With weather warming across the Midwest, the sights and sounds of spring are getting closer. Unfortunately, not all those smells are delightful, and there's one particular tree that's contributing to some pungent, acrid smells around the area, particularly in Illinois.

You know the smell. Some say it reeks of rotting fish. Some say it smells like urine. Ether way, it's unpleasant, and the Callery pear tree is to blame.

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What is the Callery Pear Tree?:

The Callery pear tree comes in multiple varieties, including Bradford pear, Autumn Blaze, and Cleveland Select. It's native to Asia, and is now considered an invasive plant in the United States. It started to pop up in North America in the 1900s for agricultural use, per WGN.

According to Invasive.org, the tree is commonly found in the eastern part of the United States, "from New Jersey to Illinois and south to Texas."

Per WGN and the Ohio Department of Natural Resources, the tree, which is noted for its white flowers, became popular for its adaptability, color, and shape. However, the tree is infamous for its odor. The tree's blooms produce an acrid aroma akin to rotting fish, urine, or vomit.

Not Only Do They Smell, They're Dangerous to Plants and People:

As if the vile smell wasn't bad enough, the tree itself is a major threat to native grasslands and wildlife. A video from Southern Living notes that the tree's architecture is poor. They billed it as a "self-destructive plant:"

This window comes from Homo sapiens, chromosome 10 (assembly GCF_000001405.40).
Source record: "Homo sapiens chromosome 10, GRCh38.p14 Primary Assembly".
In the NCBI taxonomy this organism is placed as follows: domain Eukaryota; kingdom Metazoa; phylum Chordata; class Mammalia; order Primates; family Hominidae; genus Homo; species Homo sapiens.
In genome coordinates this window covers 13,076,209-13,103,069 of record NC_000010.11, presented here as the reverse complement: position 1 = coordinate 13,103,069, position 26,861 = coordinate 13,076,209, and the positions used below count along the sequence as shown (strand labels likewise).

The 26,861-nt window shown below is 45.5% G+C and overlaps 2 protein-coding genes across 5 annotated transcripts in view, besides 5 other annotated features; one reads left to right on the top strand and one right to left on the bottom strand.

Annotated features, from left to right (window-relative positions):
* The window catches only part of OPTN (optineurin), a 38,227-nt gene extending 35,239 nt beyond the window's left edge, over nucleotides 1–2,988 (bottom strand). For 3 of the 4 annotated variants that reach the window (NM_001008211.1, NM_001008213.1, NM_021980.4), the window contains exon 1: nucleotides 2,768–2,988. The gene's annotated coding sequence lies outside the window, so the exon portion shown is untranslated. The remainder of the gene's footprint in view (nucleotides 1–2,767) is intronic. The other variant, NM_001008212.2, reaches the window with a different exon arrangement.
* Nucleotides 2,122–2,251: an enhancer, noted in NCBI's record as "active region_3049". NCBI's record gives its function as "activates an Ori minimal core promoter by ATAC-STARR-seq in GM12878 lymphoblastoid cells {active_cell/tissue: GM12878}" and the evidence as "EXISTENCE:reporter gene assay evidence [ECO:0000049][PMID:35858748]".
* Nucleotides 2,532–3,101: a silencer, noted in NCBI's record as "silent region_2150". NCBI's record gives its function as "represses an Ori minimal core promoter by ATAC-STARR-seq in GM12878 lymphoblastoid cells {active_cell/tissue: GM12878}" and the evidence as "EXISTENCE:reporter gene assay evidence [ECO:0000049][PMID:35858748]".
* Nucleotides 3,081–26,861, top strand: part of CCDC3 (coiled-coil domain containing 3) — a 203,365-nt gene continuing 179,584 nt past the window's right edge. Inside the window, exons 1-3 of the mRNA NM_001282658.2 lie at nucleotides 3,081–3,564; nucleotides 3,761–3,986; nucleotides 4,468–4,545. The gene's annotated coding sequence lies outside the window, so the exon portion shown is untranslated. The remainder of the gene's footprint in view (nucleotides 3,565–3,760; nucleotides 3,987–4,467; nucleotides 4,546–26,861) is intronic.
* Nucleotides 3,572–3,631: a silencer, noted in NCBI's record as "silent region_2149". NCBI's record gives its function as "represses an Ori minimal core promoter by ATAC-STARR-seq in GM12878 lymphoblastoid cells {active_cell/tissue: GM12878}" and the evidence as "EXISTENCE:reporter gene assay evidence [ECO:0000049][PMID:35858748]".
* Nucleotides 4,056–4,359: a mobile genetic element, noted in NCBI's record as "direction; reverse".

If you look at a Bradford pear [tree], you'll notice that all of its main branches come out from the same point on the trunk. This makes it extremely weak-wooded. [If you have these trees in your area] you're gonna see all these Bradford pears' [branches fallen] that look like they exploded. - Southern Living on YouTube

Photo Credit: Southern Living, YouTube
Photo Credit: Southern Living, YouTube

The tree is a threat to wildlife because it can rapidly fill in gaps in open spaces, which crowds out native plants. Callery pear trees were bred to be sterile, but different varieties have crosspollinated, which has led to the spread of fruit-bearing trees, per WGN:

Its success as an invader results from its capacity to produce copious amounts of seed that is dispersed by birds and possibly small mammals, seedlings that germinate and grow rapidly in disturbed areas and a general lack of natural controls like insects and diseases, with the exception of fire blight - per Invasive.org

Don't Try and Eat the Pears Too:

Photo Credit: Southern Living, YouTube
Photo Credit: Southern Living, YouTube

Whatever you do, don't try and eat any pears off a Callery pear tree. They are softened by frost, which makes them attractive to birds, but they are indelible for humans.

Read more about the Callery pear tree on both WGN's website and Invasive.org.

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